In late 1950s New York, Tom Ripley, a young underachiever, is sent to Italy to retrieve Dickie Greenleaf, a rich and spoiled millionaire playboy. But when the errand fails, Ripley takes extreme measures.
The daughter of a brilliant but mentally disturbed mathematician, recently deceased, tries to come to grips with her possible inheritance: his insanity. Complicating matters are one of her father's ex-students, who wants to search through his papers, and her estranged sister, who shows up to help settle his affairs.
In London, the public relation Helen is fired from her position in a PR company. While returning home, she does not catch the train in the subway. But in another possibility of her life, she catches the train in the subway. The story shows two parallel lives of Helen: in one life, she stays with her boyfriend Gerry, and in the other life, she finds that Gerry cheats her with Lydia and falls in love with James Hammerton.Written by
Claudio Carvalho, Rio de Janeiro, Brazil
The book Helen spills tea on and reads later is "To Kill A Mockingbird" by Harper Lee. See more »
Near the beginning of the movie, as James is leaving the building from which Helen emerges just behind him, he is wearing a long coat. When we see him next, in the tube station, his coat is missing. See more »
It's Helen, actually. We met once, I interrupted you faking your orgasm. Sorry I can't be more specific.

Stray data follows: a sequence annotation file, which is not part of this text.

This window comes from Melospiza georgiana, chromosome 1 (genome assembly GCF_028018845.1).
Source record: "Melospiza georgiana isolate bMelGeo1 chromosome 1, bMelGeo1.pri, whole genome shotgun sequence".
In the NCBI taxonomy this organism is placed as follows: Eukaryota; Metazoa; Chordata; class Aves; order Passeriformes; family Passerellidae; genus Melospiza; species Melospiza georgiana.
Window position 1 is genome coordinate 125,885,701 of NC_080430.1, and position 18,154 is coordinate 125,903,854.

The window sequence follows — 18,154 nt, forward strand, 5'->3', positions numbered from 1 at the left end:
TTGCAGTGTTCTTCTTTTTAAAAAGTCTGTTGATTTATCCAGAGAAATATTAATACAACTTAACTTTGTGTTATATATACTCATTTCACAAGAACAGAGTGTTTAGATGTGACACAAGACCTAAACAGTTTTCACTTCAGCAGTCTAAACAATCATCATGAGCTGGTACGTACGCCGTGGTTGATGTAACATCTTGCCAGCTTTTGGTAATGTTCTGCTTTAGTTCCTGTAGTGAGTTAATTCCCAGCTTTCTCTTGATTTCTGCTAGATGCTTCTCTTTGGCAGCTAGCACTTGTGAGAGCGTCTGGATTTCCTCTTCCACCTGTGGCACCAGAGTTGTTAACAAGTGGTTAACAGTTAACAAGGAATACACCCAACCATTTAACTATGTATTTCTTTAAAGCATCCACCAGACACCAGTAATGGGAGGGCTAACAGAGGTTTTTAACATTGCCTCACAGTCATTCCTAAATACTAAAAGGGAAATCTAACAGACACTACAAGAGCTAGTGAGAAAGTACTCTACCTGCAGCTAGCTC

See more »
The film's copyright year in the credits is 1997. See more »
US version was cut for language by Miramax to secure a PG-13 rating. See more »
Written by Richard McNevin-Duff, Tony Pipes, Dom Morrison (as Dominic Morrison) and Chas Morrison (as Charles Morrison)
Performed by Space Monkeys
Courtesy of Chingon Records, Factory Records and Interscope Records See more »
Movie fades after promising start
Helen (Gwyneth Paltrow) gets fired from her PR job for taking home all the booze. As she tries to go home, she misses the subway train... then in another storyline, she catches the subway train. The difference leads to two different stories. In one, she goes to the hospital after a purse snatching. She doesn't catch her boyfriend cheating, and her miserable life continues. In the other, she meets talkative James (John Hannah) on the train and finds her boyfriend Gerry (John Lynch) cheating with Lydia (Jeanne Tripplehorn).
Written and directed by Peter Howitt, this movie is one gimmick but I'm not sure there is much more than that. His style is competent if somewhat uninspired. Gwyneth is talking with a British accent. John Lynch has no screen presence and his character has the personality of a slug. The stories lack any excitement. John Hannah is quite charming, but the happy storyline doesn't really have enough drama. In the end, I don't care about either road traveled. It's a missed opportunity to write something amazing. It needs somebody with that sensibility like a Charlie Kaufman.
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